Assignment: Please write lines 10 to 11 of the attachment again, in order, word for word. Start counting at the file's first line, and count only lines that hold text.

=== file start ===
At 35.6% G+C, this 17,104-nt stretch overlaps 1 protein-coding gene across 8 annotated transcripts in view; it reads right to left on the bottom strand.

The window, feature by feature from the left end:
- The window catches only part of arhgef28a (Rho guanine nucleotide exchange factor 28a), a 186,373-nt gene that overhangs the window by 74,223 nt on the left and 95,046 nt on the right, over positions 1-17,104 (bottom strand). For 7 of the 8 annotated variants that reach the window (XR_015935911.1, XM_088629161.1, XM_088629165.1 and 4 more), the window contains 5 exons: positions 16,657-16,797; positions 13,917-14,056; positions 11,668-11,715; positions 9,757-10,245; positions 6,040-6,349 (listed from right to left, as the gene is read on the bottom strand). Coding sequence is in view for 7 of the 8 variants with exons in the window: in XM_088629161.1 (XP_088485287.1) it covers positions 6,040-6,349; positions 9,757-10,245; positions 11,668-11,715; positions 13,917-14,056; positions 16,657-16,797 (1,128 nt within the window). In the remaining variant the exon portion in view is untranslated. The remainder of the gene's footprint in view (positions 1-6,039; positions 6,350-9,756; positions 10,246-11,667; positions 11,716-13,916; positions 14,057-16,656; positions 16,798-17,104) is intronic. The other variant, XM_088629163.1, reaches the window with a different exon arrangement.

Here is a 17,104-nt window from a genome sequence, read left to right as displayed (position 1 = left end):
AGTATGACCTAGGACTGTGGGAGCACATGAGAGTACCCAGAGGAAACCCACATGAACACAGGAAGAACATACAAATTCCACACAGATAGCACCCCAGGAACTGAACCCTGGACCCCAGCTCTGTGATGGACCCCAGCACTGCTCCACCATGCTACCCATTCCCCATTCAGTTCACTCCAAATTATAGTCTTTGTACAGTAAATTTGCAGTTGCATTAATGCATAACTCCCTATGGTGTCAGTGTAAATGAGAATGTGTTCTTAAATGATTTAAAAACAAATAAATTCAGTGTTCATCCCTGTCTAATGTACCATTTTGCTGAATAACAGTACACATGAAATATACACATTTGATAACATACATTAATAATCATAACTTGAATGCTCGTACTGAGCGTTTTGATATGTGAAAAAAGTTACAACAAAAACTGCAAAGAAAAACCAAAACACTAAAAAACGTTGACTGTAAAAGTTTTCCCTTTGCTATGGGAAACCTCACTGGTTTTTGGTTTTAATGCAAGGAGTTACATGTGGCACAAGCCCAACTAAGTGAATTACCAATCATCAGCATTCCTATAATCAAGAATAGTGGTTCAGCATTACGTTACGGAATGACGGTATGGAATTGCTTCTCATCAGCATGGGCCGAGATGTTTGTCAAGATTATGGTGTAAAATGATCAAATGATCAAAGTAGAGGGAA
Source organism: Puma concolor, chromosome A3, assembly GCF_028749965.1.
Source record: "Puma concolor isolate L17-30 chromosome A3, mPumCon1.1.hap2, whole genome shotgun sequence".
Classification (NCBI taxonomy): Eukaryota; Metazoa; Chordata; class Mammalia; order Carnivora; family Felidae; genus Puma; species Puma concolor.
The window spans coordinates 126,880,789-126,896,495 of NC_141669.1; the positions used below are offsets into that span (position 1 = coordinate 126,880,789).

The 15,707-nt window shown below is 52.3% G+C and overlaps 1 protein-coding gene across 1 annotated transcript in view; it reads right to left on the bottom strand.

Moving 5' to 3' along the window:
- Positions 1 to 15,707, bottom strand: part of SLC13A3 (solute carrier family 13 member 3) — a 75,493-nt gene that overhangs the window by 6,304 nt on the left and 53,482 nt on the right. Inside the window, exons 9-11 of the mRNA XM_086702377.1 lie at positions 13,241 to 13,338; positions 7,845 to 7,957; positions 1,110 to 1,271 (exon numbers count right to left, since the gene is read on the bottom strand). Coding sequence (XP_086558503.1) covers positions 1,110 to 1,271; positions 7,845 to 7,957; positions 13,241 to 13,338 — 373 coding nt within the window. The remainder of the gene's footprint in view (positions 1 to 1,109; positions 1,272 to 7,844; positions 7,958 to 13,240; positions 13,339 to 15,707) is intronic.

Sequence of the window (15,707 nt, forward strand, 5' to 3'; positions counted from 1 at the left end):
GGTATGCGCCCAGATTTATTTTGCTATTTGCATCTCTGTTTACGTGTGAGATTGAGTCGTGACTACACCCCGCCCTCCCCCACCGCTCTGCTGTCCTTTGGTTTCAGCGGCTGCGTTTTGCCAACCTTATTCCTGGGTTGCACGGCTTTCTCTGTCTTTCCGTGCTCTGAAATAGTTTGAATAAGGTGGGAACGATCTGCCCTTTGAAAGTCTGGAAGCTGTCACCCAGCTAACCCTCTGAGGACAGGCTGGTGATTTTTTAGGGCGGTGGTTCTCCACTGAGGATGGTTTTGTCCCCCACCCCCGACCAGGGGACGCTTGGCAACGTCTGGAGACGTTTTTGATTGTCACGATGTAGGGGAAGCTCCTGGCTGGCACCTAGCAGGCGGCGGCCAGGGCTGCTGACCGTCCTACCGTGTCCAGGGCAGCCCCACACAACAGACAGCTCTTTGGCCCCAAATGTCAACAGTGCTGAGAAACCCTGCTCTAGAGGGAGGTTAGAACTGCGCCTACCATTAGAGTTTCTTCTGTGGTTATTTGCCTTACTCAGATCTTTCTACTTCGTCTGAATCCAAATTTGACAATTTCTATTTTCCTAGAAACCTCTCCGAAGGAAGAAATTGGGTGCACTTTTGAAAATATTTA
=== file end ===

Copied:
The 15,707-nt window shown below is 52.3% G+C and overlaps 1 protein-coding gene across 1 annotated transcript in view; it reads right to left on the bottom strand.

Moving 5' to 3' along the window: